Research Article| Volume 13, ISSUE 5, P427-430, March 1982

1086 Consecutive injuries caused by glass

  • J. Ousby
    Accident and Emergency Department, The General Infirmary, Leeds, UK
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  • D.H. Wilson
    Requests for reprints should be addressed to: Mr D. H. Wilson, Accident and Emergency Department, The General Infirmary at Leeds, Great George Street, Leeds, LS1 3EX UK.
    Accident and Emergency Department, The General Infirmary, Leeds, UK
    Search for articles by this author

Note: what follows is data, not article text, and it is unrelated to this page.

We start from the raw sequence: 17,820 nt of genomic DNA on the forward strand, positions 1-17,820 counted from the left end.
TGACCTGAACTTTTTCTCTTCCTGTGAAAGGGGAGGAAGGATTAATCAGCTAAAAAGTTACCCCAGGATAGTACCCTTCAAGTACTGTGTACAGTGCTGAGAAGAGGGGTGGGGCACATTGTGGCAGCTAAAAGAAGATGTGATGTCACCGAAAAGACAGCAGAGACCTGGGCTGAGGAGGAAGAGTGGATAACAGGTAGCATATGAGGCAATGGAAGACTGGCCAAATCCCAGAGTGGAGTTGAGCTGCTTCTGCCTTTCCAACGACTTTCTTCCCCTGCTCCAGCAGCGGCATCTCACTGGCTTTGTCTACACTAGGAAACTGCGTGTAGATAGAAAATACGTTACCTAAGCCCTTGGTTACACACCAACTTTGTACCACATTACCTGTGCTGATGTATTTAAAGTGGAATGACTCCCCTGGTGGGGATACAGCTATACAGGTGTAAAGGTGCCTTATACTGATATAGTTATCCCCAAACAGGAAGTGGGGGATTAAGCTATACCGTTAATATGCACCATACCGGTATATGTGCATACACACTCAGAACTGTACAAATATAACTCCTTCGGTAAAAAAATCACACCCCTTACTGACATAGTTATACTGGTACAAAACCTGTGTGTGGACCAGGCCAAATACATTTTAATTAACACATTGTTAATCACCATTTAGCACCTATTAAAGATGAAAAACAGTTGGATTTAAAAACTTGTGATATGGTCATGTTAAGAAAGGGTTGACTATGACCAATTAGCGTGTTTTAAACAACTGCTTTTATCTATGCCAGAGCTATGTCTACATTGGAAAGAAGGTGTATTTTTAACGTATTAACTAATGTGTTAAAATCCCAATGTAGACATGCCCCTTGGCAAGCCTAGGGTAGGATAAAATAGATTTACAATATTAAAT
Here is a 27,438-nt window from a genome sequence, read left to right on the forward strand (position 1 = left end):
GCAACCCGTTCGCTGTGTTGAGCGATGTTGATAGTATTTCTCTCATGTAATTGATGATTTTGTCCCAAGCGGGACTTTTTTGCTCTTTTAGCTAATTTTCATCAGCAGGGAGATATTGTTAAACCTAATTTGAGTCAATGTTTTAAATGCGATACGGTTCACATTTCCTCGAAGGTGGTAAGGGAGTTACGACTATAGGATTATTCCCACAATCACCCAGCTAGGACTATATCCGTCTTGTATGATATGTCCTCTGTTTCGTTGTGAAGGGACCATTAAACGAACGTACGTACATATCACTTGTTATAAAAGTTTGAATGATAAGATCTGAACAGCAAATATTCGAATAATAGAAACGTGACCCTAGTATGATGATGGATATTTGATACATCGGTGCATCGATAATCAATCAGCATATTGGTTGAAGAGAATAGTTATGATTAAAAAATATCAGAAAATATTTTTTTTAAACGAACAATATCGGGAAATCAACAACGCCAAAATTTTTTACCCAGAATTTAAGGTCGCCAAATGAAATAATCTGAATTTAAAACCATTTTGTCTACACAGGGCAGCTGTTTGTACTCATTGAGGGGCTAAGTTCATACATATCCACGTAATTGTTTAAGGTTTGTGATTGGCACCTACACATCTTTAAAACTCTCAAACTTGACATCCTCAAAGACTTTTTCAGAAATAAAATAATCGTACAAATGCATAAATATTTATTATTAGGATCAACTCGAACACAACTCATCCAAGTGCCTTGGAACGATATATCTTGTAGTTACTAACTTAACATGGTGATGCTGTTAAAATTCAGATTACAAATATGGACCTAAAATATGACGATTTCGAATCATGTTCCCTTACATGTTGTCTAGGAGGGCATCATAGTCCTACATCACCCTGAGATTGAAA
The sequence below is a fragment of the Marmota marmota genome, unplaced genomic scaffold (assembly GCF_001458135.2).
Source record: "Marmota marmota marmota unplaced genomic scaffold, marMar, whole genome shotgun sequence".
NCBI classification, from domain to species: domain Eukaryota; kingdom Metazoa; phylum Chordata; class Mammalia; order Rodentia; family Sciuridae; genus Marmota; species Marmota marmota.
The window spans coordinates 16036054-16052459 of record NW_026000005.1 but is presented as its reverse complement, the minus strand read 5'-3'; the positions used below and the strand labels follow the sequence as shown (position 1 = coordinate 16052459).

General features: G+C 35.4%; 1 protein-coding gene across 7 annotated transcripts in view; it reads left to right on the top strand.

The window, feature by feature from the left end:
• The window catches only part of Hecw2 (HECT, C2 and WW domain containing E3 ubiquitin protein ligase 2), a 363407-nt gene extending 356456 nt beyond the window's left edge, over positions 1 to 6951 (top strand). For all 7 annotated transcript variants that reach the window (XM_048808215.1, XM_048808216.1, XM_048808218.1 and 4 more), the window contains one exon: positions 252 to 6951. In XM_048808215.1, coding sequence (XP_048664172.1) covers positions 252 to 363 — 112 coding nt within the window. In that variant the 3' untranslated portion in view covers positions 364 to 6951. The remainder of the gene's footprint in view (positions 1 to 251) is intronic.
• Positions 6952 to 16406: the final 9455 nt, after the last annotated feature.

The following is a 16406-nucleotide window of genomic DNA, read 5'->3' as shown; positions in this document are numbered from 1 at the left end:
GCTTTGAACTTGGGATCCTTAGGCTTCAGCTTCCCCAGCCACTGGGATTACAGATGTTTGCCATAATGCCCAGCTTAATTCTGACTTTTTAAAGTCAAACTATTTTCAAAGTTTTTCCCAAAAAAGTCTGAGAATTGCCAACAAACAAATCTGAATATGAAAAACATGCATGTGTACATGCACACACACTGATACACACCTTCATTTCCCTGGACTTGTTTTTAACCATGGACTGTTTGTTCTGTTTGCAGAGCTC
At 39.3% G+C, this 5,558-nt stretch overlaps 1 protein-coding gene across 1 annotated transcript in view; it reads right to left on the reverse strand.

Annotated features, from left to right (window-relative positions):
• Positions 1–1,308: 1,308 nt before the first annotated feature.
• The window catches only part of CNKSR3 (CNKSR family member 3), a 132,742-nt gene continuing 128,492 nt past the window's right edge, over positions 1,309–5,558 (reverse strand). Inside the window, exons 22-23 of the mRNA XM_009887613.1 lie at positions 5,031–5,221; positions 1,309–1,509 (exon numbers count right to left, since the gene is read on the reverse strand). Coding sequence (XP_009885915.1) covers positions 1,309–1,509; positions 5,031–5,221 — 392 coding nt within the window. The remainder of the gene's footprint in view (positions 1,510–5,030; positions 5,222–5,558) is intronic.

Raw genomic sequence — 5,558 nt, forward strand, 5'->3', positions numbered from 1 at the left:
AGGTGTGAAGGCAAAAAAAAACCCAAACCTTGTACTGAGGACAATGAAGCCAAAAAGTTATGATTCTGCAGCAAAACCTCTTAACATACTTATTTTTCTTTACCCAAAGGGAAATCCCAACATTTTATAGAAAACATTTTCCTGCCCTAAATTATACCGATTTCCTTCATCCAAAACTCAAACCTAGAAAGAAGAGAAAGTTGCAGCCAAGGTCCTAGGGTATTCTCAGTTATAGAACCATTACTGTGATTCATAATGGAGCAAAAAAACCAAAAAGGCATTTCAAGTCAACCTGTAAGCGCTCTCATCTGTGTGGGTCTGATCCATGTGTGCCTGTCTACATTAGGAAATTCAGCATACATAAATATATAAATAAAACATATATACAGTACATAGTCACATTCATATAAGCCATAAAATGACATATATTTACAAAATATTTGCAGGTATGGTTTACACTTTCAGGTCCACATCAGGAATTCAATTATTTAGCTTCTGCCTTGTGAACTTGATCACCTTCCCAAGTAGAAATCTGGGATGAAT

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      A prospective study of 1086 consecutive injuries caused by glass showed that the mean age of the patients was 15 years and there was a 7: 3 male to female ratio. The home (35 per cent), public places (31.3 per cent) and places of work (21.1 per cent) were the main locations where these accidents occurred. Although most of the injuries were mild, 3 case histories illustrate that some of them were extremely serious, 4.6 per cent of patients requiring immediate admission to hospital. Extrapolation of the figures indicates that approximately 210 000 people attend hospital each year in England and Wales for treatment of an injury caused by glass. The annual cost to the National Health Service is about £7 500 000 but the full financial implications of these injuries in terms of compensation and insurance payments must be much greater. Suggestions are made of ways to reduce the incidence of these injuries from road traffic accidents and accidents with plate glass and glass containers.
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